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  • Trading Lingo

  • Commodities Trading Lingo

    The following is an explanation of several different terms, and I’ll explain a little about each one of them.

    The Contract Month: As you can see, the daily chart reads, SI, 1999U, September - Silver . The last part is pretty obvious: March 2016 Silver. This means that this contract, or delivery month, is for the month of March 2016. The “code” SI 2016H means the same thing and I have included a list in the reference section that shows you what these codes stand for. (SI=Silver & “H” is for March).

  • There are a few terms that you will need to become familiar with. Most of these will be shown in the legend of the chart. Gecko Charts has this listed and is available at a click of a mouse.

    While I’m thinking about it, every chart in this course was prepared using Gecko Charts 5.0 software. I’m in “love” with this software and could not imagine anyone trading without it.

  • Trading Hours: (Not shown on most charts.) The trading hours simply tell you when the market is open for that particular commodity. You can buy or sell only during these hours. Some charts also show you the exchange that it trades on. In the case of Silver, it’s the COMEX where all the metals are traded. You don’t need to worry about this, as your broker who places your trades knows which exchange trades which specific contracts. Many markets today are traded almost 24 hours a day. Not all of them but many of them are. Some close at 5:00 PM EST and then start trading again an hour later.

    Margin: This is the “deposit” amount that you need to put up in order to buy, or sell, each contract. If you wanted to trade two contracts, you would put up twice as much, three times as much for three, etc. Currently, the margin on Silver is $6,600 per contract. Remember, your margin is just a deposit to offset any loses you might incur. You don’t actually spend that money. If you make a profit on the trade, 100% of your margin money is credited back to your account. On the other hand, any loses will come out of your “deposit.” (Also see Margin Call in the Glossary section.)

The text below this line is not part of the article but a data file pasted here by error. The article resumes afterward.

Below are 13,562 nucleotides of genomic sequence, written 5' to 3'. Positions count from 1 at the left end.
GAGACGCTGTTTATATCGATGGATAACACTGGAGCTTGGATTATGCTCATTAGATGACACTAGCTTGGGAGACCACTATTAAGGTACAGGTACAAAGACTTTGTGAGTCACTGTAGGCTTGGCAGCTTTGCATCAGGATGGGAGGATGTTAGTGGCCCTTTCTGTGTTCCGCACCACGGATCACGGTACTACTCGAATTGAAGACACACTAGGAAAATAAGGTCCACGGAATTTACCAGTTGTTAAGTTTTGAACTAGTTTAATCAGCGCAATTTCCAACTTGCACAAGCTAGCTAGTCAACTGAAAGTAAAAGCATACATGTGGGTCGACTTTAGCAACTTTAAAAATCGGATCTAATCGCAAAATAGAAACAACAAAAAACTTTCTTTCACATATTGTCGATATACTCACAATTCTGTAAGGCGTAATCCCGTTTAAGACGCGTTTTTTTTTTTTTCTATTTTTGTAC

Contract Size: This tells you how much of the commodity that you actually control for each contract purchased. In this case, its 5,000 Troy Ounces of Silver. This is where the leverage comes into play. You are controlling 5,000 ounces of Silver for just $6,600. If Silver was currently selling for $15.00 an ounce, that means you are controlling $75,000 in Silver for a deposit of $6,600.

    Point Value - 1¢ = $50: This means that each 1¢ change in the price of Silver either makes or loses you $50. As an example, if the price moved up 10¢ and you were “long”, then you made $500, and you lost $500 if the price went down 10¢. Pretty simple!

    Daily Limit: This is the maximum amount that the price can go up or down in one day. In the case of Silver, there is NO daily limit. It could go from $15.00 to $20.00, or more, in a day. Be careful trading contracts that don’t have a daily limit. The reason is that without a daily limit, your losses can’t be controlled as well, even when using a stop loss that you will learn about shortly.